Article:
Senate Investigates JACHO Big Pharma Pain Link - page 3
Read article below first. I always thought something was fishy the way hospitals were mandated by JACHO to make pain a priority. My Admission assessment have an entire tedious section devoted to pain. It asks whether the pt... Read More
- 11May 13, '12 by CapeCodMermaid, RNIf I am ever hospitalized again with cellulitis from have no lymph nodes, I certainly hope my nurse takes my complaints and rating of pain seriously. People who are in pain shouldn't be judged and denied pain meds because there are people who abuse medication.
- 3May 13, '12 by nerdtonurse?We're talking apples and oranges, I think. Nobody's going to hold a pain med on a burn victim, major surgery patient, ortho repair or someone with trauma. But when you see the same teenagers and twenty year olds every single week in the ER for earpain...back pain...belly pain...foot pain...headache...back to ears, and they've been MRI'd, CT'd, and there's never anything wrong, they can't remember if the pain's on the left or the right on this visit, and they're always positive for illegal drugs? We are not making them better. We are making them want to do anything to us, our kids, or any other complete stranger to stay high.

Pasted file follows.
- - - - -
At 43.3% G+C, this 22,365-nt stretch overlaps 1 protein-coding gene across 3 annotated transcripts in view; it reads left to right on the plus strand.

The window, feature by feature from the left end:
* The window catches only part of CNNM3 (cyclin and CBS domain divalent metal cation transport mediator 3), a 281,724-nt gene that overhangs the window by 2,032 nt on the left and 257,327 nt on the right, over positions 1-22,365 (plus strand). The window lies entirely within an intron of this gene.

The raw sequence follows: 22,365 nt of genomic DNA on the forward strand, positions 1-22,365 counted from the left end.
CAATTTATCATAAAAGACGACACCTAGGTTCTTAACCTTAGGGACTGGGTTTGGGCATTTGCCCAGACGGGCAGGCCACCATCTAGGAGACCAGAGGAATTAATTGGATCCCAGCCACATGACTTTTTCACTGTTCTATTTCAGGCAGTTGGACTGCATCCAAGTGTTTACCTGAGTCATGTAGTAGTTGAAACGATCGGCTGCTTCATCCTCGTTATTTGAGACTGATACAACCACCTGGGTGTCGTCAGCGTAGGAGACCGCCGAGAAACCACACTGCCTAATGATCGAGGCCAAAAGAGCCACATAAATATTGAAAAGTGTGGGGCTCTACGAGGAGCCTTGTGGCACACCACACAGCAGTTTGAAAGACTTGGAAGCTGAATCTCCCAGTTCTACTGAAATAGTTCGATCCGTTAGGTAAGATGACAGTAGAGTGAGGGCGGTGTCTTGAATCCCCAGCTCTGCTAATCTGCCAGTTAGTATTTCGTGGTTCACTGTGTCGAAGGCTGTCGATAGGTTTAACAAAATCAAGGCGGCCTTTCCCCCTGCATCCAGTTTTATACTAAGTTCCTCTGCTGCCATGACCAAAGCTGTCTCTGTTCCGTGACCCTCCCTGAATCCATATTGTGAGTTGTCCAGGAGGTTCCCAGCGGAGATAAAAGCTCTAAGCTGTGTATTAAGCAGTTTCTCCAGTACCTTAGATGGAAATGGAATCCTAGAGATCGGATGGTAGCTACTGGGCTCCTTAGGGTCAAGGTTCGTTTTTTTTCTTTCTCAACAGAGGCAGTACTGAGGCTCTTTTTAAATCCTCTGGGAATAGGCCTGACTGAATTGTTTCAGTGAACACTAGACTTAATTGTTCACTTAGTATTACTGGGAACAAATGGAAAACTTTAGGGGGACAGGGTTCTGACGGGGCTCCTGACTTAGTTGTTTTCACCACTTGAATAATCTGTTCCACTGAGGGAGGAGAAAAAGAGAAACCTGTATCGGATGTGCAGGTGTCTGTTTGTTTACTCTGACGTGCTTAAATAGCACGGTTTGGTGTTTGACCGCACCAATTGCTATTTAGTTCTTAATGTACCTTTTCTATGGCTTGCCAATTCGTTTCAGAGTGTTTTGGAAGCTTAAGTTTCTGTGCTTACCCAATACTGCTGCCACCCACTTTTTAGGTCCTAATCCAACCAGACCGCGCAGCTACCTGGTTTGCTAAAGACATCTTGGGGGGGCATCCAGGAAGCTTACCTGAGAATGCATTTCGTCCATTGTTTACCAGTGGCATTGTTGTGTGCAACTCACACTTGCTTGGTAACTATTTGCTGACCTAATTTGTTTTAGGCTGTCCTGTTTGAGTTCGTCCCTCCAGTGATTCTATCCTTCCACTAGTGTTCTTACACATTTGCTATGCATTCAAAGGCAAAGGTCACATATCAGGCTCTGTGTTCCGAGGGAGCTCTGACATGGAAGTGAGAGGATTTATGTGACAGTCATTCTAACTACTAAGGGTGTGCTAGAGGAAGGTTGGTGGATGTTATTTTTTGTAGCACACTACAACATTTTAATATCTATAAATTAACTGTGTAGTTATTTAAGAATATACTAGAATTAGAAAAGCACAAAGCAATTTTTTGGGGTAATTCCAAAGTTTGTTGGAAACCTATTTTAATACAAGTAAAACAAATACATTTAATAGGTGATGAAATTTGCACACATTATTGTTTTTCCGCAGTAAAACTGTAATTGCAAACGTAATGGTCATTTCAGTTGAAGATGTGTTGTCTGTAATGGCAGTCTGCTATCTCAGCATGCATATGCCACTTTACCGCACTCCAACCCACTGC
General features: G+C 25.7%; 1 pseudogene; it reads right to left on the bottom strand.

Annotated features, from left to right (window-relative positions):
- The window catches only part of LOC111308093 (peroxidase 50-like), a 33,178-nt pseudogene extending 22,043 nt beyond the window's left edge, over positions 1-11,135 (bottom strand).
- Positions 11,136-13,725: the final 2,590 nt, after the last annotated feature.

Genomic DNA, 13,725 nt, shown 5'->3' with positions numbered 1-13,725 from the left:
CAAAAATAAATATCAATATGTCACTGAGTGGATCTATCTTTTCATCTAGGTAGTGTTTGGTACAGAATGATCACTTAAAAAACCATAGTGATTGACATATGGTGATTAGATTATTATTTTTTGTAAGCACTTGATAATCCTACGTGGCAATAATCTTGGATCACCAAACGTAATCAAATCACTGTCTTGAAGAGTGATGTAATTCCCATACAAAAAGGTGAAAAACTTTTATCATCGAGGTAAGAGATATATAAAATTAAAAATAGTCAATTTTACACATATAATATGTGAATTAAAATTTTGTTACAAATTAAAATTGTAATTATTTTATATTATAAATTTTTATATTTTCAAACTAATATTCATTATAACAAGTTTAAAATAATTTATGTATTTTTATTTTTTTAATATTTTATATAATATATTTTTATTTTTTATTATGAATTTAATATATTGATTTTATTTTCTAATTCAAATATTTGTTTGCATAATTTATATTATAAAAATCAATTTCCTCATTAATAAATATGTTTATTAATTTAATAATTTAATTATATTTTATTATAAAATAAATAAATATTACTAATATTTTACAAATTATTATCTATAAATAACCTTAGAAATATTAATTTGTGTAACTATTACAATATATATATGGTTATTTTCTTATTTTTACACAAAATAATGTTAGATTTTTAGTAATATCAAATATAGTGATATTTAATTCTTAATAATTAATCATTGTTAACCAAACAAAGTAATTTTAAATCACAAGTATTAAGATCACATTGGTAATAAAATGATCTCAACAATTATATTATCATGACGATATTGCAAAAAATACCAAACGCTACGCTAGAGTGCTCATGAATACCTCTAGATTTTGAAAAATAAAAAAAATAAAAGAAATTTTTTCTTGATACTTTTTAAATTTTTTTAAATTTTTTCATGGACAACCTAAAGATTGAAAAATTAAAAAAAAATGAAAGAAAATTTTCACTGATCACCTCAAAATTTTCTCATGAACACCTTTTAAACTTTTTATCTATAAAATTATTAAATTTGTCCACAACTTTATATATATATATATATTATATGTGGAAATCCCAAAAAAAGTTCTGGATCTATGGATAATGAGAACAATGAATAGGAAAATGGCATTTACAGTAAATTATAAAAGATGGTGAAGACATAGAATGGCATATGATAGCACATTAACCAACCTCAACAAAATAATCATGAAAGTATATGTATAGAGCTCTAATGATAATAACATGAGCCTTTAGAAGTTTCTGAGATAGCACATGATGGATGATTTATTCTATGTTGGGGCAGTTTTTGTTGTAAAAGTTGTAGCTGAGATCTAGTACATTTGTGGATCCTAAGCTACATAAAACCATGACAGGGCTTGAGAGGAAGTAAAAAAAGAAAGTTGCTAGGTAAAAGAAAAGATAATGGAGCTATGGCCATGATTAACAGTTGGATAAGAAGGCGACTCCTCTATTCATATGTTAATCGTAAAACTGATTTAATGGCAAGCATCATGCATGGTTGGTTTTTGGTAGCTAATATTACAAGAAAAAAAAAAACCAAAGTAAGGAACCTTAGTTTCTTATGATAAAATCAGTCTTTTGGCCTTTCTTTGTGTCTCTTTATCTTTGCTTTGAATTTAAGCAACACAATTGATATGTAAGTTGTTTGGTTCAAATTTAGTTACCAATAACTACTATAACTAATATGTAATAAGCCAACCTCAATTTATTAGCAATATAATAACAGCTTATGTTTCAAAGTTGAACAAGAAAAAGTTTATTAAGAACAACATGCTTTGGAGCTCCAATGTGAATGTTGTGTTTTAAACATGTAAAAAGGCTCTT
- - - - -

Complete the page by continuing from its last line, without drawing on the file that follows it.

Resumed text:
I had major ovarian cysts -- I went to the ER because I thought I'd had a ruptured appendix or gallbladder going bad. They wanted to give me methadone when they saw I had masses in my abdomen. I actually asked the doc, "are you nuts? I may have masses in my abdomen, but you're not turning me into a junkie on top of things." Hurt like crazy, but I got by on Advil.
Had to have a BSO/TAH, stage IV endometriosis where they scrapped the tissue off of my intestines and cut loose adhesions. I took 8mg of Dilaudid, total, most via a PCA pump I had them pull the morning after surgery. By my second day home, back to Advil. It was another month before I could turn over in bed without belly pain. But a year later, I'm not hooked on vicodin, either.
I also have chronic back pain -- compressed disks, my pinky and 4th finger will go numb, and my back feels like it's on fire. That few days was the only time my neck/back hasn't hurt since I was a teenager. I've had docs offer all kinds of narcotics, and to put me on disability. I hurt. All the time. There are days where I look like a broken scarecrow trying to get up out of bed and start moving. But I'm not going to do a swan dive into a bowl of Vicodin just because I could get a script, either.
There's no way or legit reason we take 99% of the pain medicine in the WORLD unless it's being overprescribed. We're not the only people with back pain, arthritis, and chronic pain, but other countries and their citizens get thru life just fine. In other countries, physicians are only allowed to prescribe narcotics per week (not 300 at a time like I routinely see), unless the patient is on hospice. Practices have their script analyzed for "appropriate for specialty" and if you have a dermatologist where 70% of the scripts are for narcotics, they get fined and investigated. We're turning out a who generation of unproductive prescription junkies, and if you don't think so, go spend a weekend in the ER. You'll see them in droves.